(Yes, that’s right, Claire has jumped the shark and is fully magic. I’ll leave readers to discover how. It’s been foreshadowed for a while of course.)
Another character located a heretofore unknown child who ends up being brought into the family and this is basically a non-event. The child doesn’t seem to have any trauma about leaving their mother and/or being in a new location with strangers? Really??
Brianna and Roger and the kids go on a journey. And then they come back. Ian and Rachel and Jenny go on a journey and then they come back. William goes on a number of journeys and (mostly) comes back (he’s mid-journey at the end – not dead, don’t worry!). Jamie nearly dies (Claire is magic now so it’s okay.) Fergus and Marsali barely rate a mention. In fact, I was really confused about them for a while because Fergus said he was going to Savannah but then he ended up somewhere completely different and it was only briefly mentioned ages later. I kept expecting Fergus to bob up in Savannah and was wondering why he did not. As it happens, it’s because he wasn’t there.
There were a number of repetitions of events which have happened in other iterations of the series and a heavy (heavy) reliance on bees. So. Many Bees. (This would bother me more probably but I really do love the way Davina Porter says “bees” – she makes it quite onomatopoeic.)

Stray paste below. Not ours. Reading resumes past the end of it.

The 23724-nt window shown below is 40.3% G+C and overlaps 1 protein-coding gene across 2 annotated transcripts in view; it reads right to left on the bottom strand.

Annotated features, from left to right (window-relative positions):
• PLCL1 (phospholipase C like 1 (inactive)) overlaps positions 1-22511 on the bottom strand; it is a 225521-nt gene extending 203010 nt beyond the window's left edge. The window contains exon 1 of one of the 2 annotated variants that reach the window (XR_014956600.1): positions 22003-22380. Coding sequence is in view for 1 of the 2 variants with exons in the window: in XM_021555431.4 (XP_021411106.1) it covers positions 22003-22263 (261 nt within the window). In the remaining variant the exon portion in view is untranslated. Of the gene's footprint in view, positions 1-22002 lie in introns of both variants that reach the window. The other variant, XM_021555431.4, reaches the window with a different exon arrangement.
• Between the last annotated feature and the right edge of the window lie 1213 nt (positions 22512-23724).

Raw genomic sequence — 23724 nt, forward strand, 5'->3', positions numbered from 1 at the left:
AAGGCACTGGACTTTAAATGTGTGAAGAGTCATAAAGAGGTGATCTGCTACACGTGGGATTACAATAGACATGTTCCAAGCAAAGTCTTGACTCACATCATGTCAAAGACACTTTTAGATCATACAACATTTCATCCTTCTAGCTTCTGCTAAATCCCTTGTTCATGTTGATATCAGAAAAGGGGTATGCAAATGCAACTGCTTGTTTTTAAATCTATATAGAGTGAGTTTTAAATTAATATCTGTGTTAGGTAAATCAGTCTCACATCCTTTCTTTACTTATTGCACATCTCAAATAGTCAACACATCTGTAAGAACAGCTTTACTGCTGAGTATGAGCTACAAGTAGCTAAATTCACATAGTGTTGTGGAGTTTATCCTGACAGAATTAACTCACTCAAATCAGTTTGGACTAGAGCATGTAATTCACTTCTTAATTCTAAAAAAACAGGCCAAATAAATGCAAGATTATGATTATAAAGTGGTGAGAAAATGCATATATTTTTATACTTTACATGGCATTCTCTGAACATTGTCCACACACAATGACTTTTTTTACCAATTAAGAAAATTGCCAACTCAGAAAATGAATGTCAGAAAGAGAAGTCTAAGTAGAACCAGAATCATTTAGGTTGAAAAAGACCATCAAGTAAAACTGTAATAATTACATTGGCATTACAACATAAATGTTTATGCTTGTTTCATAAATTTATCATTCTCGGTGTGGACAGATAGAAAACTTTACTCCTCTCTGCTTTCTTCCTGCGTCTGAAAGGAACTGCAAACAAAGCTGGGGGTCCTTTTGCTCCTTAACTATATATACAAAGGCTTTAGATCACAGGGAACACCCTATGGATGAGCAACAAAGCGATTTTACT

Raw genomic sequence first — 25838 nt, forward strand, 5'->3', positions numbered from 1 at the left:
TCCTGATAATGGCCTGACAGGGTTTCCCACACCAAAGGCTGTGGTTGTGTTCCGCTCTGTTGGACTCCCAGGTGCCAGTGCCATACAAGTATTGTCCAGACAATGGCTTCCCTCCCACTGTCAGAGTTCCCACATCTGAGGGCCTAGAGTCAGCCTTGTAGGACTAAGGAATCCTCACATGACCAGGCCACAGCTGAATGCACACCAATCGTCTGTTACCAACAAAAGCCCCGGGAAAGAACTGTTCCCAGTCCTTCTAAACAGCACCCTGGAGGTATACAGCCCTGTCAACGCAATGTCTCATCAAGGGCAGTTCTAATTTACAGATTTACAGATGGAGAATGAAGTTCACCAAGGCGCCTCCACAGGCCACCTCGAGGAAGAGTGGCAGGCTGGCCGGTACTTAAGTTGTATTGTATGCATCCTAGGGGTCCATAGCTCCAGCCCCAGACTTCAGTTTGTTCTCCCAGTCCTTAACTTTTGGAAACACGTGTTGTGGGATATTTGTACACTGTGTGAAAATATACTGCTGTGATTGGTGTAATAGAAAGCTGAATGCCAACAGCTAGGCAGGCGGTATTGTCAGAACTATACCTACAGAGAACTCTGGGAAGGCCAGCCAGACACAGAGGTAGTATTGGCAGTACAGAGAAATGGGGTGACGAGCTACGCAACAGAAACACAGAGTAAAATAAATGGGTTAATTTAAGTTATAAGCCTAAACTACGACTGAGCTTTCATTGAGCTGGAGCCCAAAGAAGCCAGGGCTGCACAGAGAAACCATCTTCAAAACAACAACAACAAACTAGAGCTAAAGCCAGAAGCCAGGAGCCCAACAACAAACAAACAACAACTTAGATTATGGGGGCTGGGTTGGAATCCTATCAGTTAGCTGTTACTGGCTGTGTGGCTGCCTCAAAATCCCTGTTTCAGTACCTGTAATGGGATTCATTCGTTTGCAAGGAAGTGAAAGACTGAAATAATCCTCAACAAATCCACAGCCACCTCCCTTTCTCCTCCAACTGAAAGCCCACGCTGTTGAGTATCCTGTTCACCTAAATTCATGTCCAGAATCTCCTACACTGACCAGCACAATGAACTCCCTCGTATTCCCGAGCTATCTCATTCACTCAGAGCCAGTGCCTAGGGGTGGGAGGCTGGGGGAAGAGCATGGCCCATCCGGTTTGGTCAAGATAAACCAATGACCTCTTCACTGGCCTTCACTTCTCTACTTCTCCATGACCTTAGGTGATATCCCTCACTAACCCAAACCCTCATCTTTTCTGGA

Late in the piece there’s some stuff about other time travellers which I think just makes things messy but okay.
You have promised (and I’m holding you to it) that the series will end happily. Jamie and Claire might be 85 when it does but I do trust they won’t be dead. (I do hope I don’t live to regret that trust.) I’m sure they’ll still be banging often if this book is anything to go by. They’re they only ones who get any kind of explicit intimacy though there’s clearly a fair amount of banging going on elsewhere too.
The book does end on a mild cliffhanger but (and this is ME saying this) I didn’t get bent out of shape about it. I’m not at all worried. It’s more… sequel bait – a signal to readers that this is not the end. (Famously this became necessary after the ending of The Fiery Cross. It was a whole thing. Readers can look it up.)
At this point the only people reading Go Tell the Bees are those who have read all the others. There’s no point otherwise and nobody who hadn’t would understand it anyway so in a way it’s all fan service. I didn’t hate the book. (The non-torture and non-rape went a long way toward my feeling on this.) I didn’t mind spending time with characters I care about (in spite of everything) but the reality is that not much of any significance actually happens. I was entertained however while I did my Christmas baking and I had more than 57 hours of listening for the price of a credit so I cannot say I didn’t get my money’s worth. The ebook is retailing in Australia for $12.99 and the trade paperback can be picked up for $22.99 and again, given the length of it, it’s going to provide hours of fairly gentle (well, relative to the series as a whole) if extremely meandering entertainment. The final verdict is: sure, buy it if you’ve read the others. Why not?